The previously 81 degree day quickly cooled to a kindred 68, the wind seeming to die as the temperature dropped. We wove our way through the pines, enjoying the smell of spring sap and new life as we struggled to remember which of the trails led to our desired destination. The moderate hike allowed for kind conversation and appreciation of nature’s beauty, with a gentle thanks for the arrival of the warmer season.


After a short hike, we reached the Brothers Lookout, rounding the few twists and turns until arriving at pale rock, jutting out of the mountainside to provide a stunning panoramic view of Evergreen. We sat down near the edge and began to play, shamelessly lifting our voices in song with the setting sun. The sound in that spot felt strangely personal for such a wide-open view. I felt embraced, looking out at the surrounding foothills now glowing orange as the minutes ticked away, shimmering with each chord that strung out of my petit travel instrument. I felt at beautiful odds with myself, having found such a paradise where vastness and singularity met in the resonance of a nylon string and a shameless song.





Saint Mary’s Glacier


The fingertips on my left hand cried out at my, ripped calluses pulsating in the chill air that accompanies the afternoon’s arrival. My right hand strums a D chord and my lungs exhale the first words of Bob Dylan’s “Knockin’ on Heaven’s Door.” In that moment is bliss, found at the top of a rock jutting out over the clouds reflected by the lake below; found in the sound of wind, the rustling of trees, the crunch of a rock beneath shoe that sets tempo for me in my wonderful minuteness. Nothing matters here.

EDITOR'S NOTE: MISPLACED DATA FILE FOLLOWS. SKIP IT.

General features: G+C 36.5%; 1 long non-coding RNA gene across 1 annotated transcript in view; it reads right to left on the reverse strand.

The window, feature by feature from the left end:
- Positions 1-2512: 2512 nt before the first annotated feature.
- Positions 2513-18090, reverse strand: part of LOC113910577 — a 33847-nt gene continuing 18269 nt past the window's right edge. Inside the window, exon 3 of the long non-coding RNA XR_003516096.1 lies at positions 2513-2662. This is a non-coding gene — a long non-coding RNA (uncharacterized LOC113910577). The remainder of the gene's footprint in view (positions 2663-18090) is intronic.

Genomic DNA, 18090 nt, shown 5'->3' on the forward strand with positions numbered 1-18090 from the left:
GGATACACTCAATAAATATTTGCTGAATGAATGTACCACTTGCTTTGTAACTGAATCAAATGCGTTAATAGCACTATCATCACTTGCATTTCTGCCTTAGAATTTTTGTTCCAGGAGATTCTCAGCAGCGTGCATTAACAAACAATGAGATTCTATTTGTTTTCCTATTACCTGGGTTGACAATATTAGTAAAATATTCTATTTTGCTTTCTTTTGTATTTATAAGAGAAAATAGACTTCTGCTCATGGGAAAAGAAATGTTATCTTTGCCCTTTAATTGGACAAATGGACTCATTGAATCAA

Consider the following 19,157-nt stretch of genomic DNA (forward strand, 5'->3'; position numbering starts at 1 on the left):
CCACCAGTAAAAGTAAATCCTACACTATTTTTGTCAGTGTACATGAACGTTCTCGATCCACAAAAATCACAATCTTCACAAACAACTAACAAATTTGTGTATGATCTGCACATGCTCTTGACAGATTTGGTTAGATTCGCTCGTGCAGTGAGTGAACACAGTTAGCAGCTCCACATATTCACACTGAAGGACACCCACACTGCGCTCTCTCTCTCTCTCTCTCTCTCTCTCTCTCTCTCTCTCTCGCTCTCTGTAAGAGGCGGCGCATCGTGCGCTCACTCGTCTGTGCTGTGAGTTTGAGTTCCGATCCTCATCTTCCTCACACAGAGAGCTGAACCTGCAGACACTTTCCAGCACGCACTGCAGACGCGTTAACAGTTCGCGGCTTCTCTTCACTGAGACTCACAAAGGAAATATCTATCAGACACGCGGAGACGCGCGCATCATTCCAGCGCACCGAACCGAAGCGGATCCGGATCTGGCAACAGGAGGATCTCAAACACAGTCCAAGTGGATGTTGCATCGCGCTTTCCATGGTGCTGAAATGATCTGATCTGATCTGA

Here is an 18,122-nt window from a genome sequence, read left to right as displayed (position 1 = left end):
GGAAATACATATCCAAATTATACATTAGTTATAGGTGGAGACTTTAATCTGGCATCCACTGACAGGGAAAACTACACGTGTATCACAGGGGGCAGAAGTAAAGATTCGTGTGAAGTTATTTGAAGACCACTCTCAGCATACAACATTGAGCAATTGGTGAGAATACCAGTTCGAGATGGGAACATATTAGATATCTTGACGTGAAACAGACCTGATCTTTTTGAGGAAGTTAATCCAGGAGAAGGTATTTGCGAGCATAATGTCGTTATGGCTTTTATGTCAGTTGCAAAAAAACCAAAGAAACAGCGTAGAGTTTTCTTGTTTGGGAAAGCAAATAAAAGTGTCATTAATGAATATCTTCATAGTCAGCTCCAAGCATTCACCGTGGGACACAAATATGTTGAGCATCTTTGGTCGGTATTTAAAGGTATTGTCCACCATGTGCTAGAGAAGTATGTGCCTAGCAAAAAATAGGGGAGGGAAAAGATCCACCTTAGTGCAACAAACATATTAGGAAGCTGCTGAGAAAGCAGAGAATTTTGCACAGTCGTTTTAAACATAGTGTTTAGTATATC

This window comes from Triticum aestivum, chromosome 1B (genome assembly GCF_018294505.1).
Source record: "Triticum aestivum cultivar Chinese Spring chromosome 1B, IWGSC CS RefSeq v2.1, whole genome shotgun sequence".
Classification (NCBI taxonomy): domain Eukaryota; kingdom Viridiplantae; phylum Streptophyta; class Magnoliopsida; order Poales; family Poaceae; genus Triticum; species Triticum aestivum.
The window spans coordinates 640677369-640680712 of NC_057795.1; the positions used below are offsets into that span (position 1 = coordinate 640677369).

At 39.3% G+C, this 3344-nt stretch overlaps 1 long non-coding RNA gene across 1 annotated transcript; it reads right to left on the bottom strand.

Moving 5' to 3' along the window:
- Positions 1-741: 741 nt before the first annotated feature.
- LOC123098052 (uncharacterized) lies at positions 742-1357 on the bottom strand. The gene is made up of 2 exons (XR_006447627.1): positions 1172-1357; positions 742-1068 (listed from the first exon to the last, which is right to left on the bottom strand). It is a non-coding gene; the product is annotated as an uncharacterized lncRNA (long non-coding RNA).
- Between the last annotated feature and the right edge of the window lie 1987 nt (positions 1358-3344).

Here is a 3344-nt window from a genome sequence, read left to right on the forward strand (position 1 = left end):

The day had been brutal, a barrage of mind-numbing data entry and thoughtless work that threatened to kill the romantic in me. I had only to look forward to 3:15 when my good friend Jack would pick me up for us to make the afternoon hike up Saint Mary’s Glacier—a timid, but challenging nonetheless glacier and lake within half an hour of Idaho Springs, CO. When I saw his car pull up in front of my dirtied office window, my heart leapt with relief, overjoyed as I grabbed my things and jumped in the passenger seat.